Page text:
Zimmer Accused of Destroying Evidence in Lawsuit

Nancy Crotti

October 20, 2014

3 Min Read
Zimmer Accused of Destroying Evidence in Lawsuit

Plaintiffs suing Zimmer Holdings Inc. have filed a motion in federal court claiming that the company destroyed or lost 5500 of its Durom metal-on-metal hip implants.

The company's alleged action has placed the plaintiffs in a Catch-22 situation. When they asked to examine samples of the Durom Cup Acetabular Component hip-replacement device, the company said it only had five new and unused devices, and submitted two to the plaintiffs for testing, the motion says.  Zimmer's experts then criticized those tests due to the small sample size, it continues.

On October 15, the plaintiffs filed a spoliation motion, asking a federal judge in Newark, NJ, to impose sanctions against Zimmer.  Spolation is the "negligent destruction or mishandling of evidence," according to the motion. The company recalled the Durom hip-replacement devices in 2008, saying that U.S. surgeons had not received proper instructions in their implantation, according to the U.S. Food and Drug Administration.

Amid Zimmer's sales suspension of the Durom, the New York Times reported of surgeons who were complaining that they were increasingly having to perform replacement surgeries because the cup was failing, basically coming out of the hip socket instead of growing into it.

Because the suit was filed the same year, the motion claims that, "Zimmer was on notice of its duty to preserve its products no later than October 2008."

British researchers at Imperial College London reported in 2011 that "reduced sphericity of the femoral component may have resulted in equatorial bearing, leading to an increased frictional torque at the cup-bone interface, preventing bone in-growth, and culminating in acetabular loosening."

The plaintiffs' motion seeks an order restricting Zimmer's counsel and its fact and expert witnesses from attacking the scientific validity of product tests performed by the plaintiffs' experts. The plaintiffs also want the judge to give the jury a spoliation instruction so jurors may infer that Zimmer failed to preserve those devices "out of the well-founded fear that testing by Plaintiffs' experts would harm Zimmer in this litigation," the motion says.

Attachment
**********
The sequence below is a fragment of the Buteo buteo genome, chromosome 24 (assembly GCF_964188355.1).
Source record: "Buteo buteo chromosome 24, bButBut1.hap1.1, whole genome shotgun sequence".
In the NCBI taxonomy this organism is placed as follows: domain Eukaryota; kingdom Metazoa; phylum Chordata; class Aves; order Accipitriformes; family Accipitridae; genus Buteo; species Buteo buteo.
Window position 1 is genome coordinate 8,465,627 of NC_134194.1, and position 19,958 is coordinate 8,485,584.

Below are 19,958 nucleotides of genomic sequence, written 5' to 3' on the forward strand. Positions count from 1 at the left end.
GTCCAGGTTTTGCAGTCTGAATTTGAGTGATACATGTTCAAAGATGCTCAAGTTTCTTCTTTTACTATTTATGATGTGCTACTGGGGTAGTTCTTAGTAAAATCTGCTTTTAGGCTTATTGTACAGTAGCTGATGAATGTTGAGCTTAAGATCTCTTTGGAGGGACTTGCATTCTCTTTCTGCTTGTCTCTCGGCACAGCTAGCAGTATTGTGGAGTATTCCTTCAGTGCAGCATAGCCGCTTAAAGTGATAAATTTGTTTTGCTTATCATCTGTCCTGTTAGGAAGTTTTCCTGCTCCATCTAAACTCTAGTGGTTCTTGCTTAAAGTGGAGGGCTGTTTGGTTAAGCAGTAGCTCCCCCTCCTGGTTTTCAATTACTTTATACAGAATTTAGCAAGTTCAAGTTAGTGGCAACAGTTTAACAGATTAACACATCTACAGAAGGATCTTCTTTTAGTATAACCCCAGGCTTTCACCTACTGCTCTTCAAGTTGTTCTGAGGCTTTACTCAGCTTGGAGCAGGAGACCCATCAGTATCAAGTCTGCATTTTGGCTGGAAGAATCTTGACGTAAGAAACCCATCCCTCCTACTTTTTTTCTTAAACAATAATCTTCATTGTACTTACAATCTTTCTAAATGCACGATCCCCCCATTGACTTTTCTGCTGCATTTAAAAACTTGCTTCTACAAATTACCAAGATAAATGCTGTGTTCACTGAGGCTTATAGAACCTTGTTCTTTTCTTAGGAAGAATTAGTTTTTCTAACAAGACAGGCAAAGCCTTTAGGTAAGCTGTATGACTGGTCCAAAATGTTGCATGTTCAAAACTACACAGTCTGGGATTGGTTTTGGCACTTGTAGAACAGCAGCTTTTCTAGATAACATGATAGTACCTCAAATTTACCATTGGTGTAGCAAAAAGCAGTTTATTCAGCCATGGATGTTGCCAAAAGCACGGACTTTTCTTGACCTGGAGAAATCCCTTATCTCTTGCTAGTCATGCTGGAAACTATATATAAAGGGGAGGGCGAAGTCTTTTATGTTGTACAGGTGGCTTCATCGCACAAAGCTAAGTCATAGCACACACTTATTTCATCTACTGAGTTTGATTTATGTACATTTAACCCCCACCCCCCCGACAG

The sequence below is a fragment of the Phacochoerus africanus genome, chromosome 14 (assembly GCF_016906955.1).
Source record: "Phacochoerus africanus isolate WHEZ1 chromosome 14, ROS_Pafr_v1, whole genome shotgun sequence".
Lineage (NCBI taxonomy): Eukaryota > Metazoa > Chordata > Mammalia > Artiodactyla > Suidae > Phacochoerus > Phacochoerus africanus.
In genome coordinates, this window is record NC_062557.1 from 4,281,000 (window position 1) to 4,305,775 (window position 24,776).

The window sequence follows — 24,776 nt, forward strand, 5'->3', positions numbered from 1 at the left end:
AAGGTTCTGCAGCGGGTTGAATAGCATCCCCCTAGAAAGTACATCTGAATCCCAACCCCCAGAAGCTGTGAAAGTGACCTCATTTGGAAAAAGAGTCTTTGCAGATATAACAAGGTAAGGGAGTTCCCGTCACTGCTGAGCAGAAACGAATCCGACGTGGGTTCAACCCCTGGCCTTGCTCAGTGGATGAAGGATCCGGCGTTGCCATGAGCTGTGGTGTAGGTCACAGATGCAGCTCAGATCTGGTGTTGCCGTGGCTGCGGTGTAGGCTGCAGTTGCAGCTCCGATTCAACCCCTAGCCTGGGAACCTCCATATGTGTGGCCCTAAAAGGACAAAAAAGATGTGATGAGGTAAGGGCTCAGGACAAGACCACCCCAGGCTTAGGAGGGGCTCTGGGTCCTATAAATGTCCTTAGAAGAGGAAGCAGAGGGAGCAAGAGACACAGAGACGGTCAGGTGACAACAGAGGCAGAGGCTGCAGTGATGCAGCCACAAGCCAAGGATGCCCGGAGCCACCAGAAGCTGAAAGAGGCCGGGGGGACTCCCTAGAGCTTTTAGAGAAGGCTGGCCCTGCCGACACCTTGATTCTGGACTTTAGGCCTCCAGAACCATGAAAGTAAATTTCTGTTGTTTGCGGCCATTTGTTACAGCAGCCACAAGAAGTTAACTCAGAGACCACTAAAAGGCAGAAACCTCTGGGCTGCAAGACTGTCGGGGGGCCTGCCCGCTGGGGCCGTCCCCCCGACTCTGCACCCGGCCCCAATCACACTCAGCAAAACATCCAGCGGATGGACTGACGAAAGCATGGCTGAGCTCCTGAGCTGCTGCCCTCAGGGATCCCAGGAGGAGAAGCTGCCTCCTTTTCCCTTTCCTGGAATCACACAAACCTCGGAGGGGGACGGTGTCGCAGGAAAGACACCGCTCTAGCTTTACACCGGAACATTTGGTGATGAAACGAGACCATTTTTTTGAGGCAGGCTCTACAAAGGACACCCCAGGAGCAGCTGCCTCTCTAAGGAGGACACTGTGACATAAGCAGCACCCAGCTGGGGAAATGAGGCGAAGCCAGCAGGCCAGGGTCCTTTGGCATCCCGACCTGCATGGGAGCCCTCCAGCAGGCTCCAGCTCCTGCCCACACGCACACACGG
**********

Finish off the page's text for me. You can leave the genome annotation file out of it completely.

Zimmer's filed documents with the U.S Food and Drug Administration indicating that it manufactured 24,235 U.S. Durom Cups between 2006 and 2008 while selling only 18,691 during the entire time the product was on the market, the motion said.

The plaintiffs' lawyers initially filed a version of the motion on March 20, 2014, after Zimmer was unable to provide plaintiffs more than two new and unused examples of the Durom cup at issue in the lawsuit. A magistrate judge tabled this original one week later and told the parties that the spoliation issues could be revisited once all of the testing issues had been resolved. That testing is now complete, the newer motion says.

Plaintiffs' lawyer George Tankard III declined comment on the motion. Zimmer's attorneys did not immediately return phone calls.

When first introduced in the late 1990s, metal-on-metal hip implants were seen as an answer when it came to providing hip implants that would last longer and allow younger patients to stay active. But they ended up proving problematic while undergoing wear and tear.

The devices have tragically become a multibillion-dollar bonanza for lawsuit lawyers--not just in the case of Zimmer but also for other major medical device companies such as Johnson & Johnson.

Related Article

Metal-on-metal hip implants aren't the only medtech horror stories out there. Find out about others.

Nancy Crotti is a contributor to Qmed and MPMN.

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About the Author(s)

Nancy Crotti

Nancy Crotti is a frequent contributor to MD+DI. Reach her at [email protected].

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